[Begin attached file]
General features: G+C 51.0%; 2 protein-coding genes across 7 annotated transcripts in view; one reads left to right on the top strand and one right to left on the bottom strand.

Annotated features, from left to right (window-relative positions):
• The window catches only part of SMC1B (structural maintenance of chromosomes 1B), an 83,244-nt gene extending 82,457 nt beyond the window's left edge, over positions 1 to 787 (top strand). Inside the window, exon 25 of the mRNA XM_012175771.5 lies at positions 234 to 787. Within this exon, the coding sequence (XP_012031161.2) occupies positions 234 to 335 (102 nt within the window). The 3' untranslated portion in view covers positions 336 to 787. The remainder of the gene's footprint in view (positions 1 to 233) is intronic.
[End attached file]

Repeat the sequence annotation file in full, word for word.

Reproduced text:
General features: G+C 51.0%; 2 protein-coding genes across 7 annotated transcripts in view; one reads left to right on the top strand and one right to left on the bottom strand.

Annotated features, from left to right (window-relative positions):
• The window catches only part of SMC1B (structural maintenance of chromosomes 1B), an 83,244-nt gene extending 82,457 nt beyond the window's left edge, over positions 1 to 787 (top strand). Inside the window, exon 25 of the mRNA XM_012175771.5 lies at positions 234 to 787. Within this exon, the coding sequence (XP_012031161.2) occupies positions 234 to 335 (102 nt within the window). The 3' untranslated portion in view covers positions 336 to 787. The remainder of the gene's footprint in view (positions 1 to 233) is intronic.